This book uses materials in mainly three languages, Pahlavi, Arabic, and Classical Persian, most of them coming from a range of 700 years (500–1200 ad). In transliterating Pahlavi, I have used the system of David MacKenzie (1971): x–xv, which seems to have become the standard in Middle Persian studies, except for using kh instead of x and sh instead of š.

The case of Arabic and Persian is slightly more complicated. As many terms, personal names, and book titles are used in both Arabic and Persian sources, it would be confusing to use transliterations separately for the two languages. The majority of the material comes from Arabic sources, and I have adopted the standard transliteration of Arabic for both languages (ei-Three with some slight modifications), thus writing Firdawsī and al-Thaʿālibī, irrespective of whether I am quoting an Arabic or a Persian source. Likewise, I use three short vowels, a, i, u, and three long ones, ā, ī, ū, thus ignoring the majhūl vowels ē and ō, while well aware of the fact that when the majority of the Persian texts used for this study were written, they were still pronounced separately from ī and ū. Likewise, postvocalic D is written in Persian texts usually as D, even though it was pronounced as dh. For consistency’s sake, I use D for Dh even in the rare cases where the editor of a text has opted for a Dh, thus writing būd instead of the more correct būdh. In order to distinguish between Z+H and Zh (as well as T, D, K, G, S + H), I write the former combination with an apostrophe (z’h), e.g., Nuz’hatnāme.

However, I have made some exceptions, mainly to comply with the prevailing usages in the field. Thus, the ezafet is transliterated as -e (or -ye), the final vowel written in the Persian script with -H as -e, and the conjunction as o-. Likewise, I write mōbad and hērbad (even in transliterated Arabic passages), instead of mūbad and hīrbad, as they are used as technical terms in scholarly literature. Persian verses are transliterated grammatically, i.e., without taking into account the changes in vowel lengths and other metrical exigencies.

The names of characters playing a role in Persian national history have usually been given in the form in which they appear in each source. Thus, Isfandiyār and Isfandiyād refer to the same person, as do Wishtāsp, Bishtāsf, Gushtāsp, Gushtāsb, and Gushtāsf. Usually, the variants should be understandable in the context, and when not they have been explained. The reason for keeping the name forms as they are attested in the texts is that they may be helpful in understanding the relations of the texts and detecting an author’s sources.

The term Classical Persian is used when there is a possibility of confusion between Middle and Classical Persian. The term Archaic Persian is not normally used. The term Pahlavi specifically refers to the so-called Book Pahlavi of Zoroastrian literature, whereas Middle Persian is a larger term, covering also other forms of contemporary language. Both are used in this book.

When referring to the Islamic period, I usually give both Hijri and ad dates, in that order. Thus, e.g., 350/961 refers to the year 350 ah = 961 ad.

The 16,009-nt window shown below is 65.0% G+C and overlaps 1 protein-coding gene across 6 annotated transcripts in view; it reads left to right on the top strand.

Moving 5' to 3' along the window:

In the case of certain important books which are available in two critical editions and/or a commonly used translation, I give references to both editions (and the translation) to help the reader find the passage in his copy. The editions are separated by a slash, and the translation is separated by a double slash. The following works are referenced in this way:

Ibn al-Nadīm, Fihrist: ed. Tajaddud/ed. Flügel//trans. Dodge (1970).

al-Bīrūnī, Āthār: ed. Adhkāʾī/ed. Sachau//trans. Sachau (1923).

al-Masʿūdī, Tanbīh: ed. de Goeje//trans. Carra de Vaux (1896).

Mujmal al-tawārīkh: ed. Najmabadi–Weber/ed. Bahār.

al-Ṭabarī, Ta⁠ʾrīkh: ed. de Goeje et al.//trans. Rosenthal et al. (1987–2007).

Thus, quoting, e.g., the Fihrist, I will primarily use the Tajaddud edition, in more important cases also supplying references to Flügel’s edition and Dodge’s translation. Thus, e.g., Fihrist, p. 305/245//589 refers to ed. Tajaddud, p. 305, ed. Flügel, p. 245, and trans. Dodge (1970): 589. (The edition of Fuʾād Sayyid seriously suffers from unindicated emendations and will not be used in this study, except on rare occasions. Dodge’s translation is often faulty. Both should be used with care.)

If not otherwise indicated, all translations are mine, even in the cases where I give a reference to the standard translation.

I am grateful to the publishers for permission to reuse materials that have previously been published in the following articles:

“al-Maqdisī and His Sources,” Orientalia Lovaniensia Analecta 207 (2012): 151–163; “al-Kisrawī and the Arabic translations of the Khwadāynāmag,” Studia Orientalia 114 (2013): 65–92; “Armāyīl and Garmāyīl: the Formation of an Episode in Firdawsī’s Shāhnāme,” wzkm 104 (2014): 87–103; “Ibn al-Muqaffaʿ and the Middle Persian Book of Kings,” Orientalia Lovaniensia Analecta 254 (2017): 171–184; “Rustam in Arabic Literature and the Middle Persian Khwadāynāmag,” wzkm 107 (2017).

I am also grateful to Dr Ilkka Lindstedt (Helsinki), who kindly read through a draft of this book and gave many valuable suggestions that I have been able to make use of in the final version.